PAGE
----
Manual accessibility testing

Conducting a manual testing process is essential to identify the barriers that your users may face. It will also give you an inside into the usability of your application for users that may interact with your web content in different ways based on their situations. 

1) Keyboard accessibility

Most assistive devices emulate a keyboard to navigate through your website. This means using the tab key, arrows, and keyboard shortcuts to move around the website. Many non-disabled users are accustomed to using the tab key to navigate through forms for faster input. 

What to test

  • Can you use the tab key to navigate interactive elements such as the menu, links, and form fields?
  • Does the tab order follow an intuitive flow?
  • Can you navigate using the Up and Down arrow keys for elements such as selects, sliders, or menu bars?
  • Are you able to interact with elements using the Enter or Space bar?
  • Is there a visible indicator of what is in focus?
  • Does the focus return to the element that triggered the dialog if pop-ups or modals are used?
  • Does the Esc key close the dialog? 
  • Does the focus get stuck using keyboard-only navigation? 
  • Is the website clear and understandable with the screen-reader on?

2) Touch screens and gestures 

Almost everyone is walking around with a small computer in their pocket. It gives us incredible access to the world of knowledge as soon as the need arrives or something to do at the slightest onset of boredom. Mobile devices are also far more affordable than computers and are preferred by individuals who don’t need a personal computer for home use. It’s no surprise that most online traffic comes from mobile devices.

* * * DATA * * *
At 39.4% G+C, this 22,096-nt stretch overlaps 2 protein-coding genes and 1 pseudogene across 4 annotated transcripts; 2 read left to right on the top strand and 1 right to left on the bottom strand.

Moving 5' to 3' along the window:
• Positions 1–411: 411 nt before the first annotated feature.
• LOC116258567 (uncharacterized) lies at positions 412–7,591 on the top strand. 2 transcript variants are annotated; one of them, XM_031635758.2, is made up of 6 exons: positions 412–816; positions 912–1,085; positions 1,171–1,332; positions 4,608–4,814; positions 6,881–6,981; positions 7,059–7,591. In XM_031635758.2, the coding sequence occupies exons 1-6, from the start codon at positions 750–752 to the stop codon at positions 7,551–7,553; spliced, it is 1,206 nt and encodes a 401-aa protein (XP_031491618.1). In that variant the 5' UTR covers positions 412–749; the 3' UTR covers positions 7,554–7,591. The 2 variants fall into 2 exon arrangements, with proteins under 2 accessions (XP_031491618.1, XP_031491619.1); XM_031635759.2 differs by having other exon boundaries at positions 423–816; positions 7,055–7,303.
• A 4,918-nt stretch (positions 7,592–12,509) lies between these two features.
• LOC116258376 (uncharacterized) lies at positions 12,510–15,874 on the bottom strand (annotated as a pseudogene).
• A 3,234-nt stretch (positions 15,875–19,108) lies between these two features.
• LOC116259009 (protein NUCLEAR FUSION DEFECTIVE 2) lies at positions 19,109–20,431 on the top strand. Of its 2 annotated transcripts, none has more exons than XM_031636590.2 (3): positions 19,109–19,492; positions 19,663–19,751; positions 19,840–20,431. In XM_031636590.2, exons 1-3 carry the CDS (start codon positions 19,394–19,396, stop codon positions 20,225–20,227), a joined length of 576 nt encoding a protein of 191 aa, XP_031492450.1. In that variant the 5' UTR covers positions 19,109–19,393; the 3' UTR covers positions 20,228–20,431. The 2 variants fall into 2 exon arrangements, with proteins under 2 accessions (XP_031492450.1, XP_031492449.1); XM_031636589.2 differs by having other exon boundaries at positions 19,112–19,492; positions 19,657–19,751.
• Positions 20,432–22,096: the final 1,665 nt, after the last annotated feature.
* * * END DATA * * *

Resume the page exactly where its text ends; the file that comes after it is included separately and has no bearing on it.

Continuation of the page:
What to test

  • Are the clickable elements large enough to click comfortably? 
  • Do clickable elements have enough distance between each other?
  • Can form inputs be used without relying on gestures?
  • Is the screen-reader able to navigate and read the content correctly?

3) Meaning conveyed with colour

Using colour in design helps make websites look attractive. It is also often used to convey meaning, such as clickable links or statuses. This creates a barrier for people who cannot identify the variations in colours.

What to test

  • What areas are colours used to communicate meaning or state?
  • Is there a text-based method also used to convey the same meaning? 
  • Would the information still make sense if displayed in black and white? 
  • Are hyperlinks identifiable with enough visual contrast and/or underlines? 

4) Alt text quality

Text alternatives allow assistive devices and search engines to read a description of images. Without a clear text alternative, visitors using screen-readers will not understand the meaning of an image. This is especially problematic when icons are used in place of text-based controls, such as a magnifying glass as a search button. 

Tips on writing alt text: The text should not exceed 150 characters and summarize the purpose of the image. An informational image should communicate the key visual, while clickable icons like a magnifying glass for “Search” should indicate the intention. Do not include words like image, graphic, or photo unless it’s necessary for the meaning. 

What to test

  • Do all images have alternative text?
  • Is the alternative text descriptive? 
  • Is there a text-based alternative if an image represents a graph or complex information? 
  • Are images being displayed as background images that need alternative text?

5) Audio and video content

Audio and video present different obstacles than traditional web content. Users must be able to understand the content even if they’re unable to see or hear it. This is accomplished through closed captions, transcripts, and audio descriptions. 

What to test

  • Are audio descriptions or text descriptions of video content available?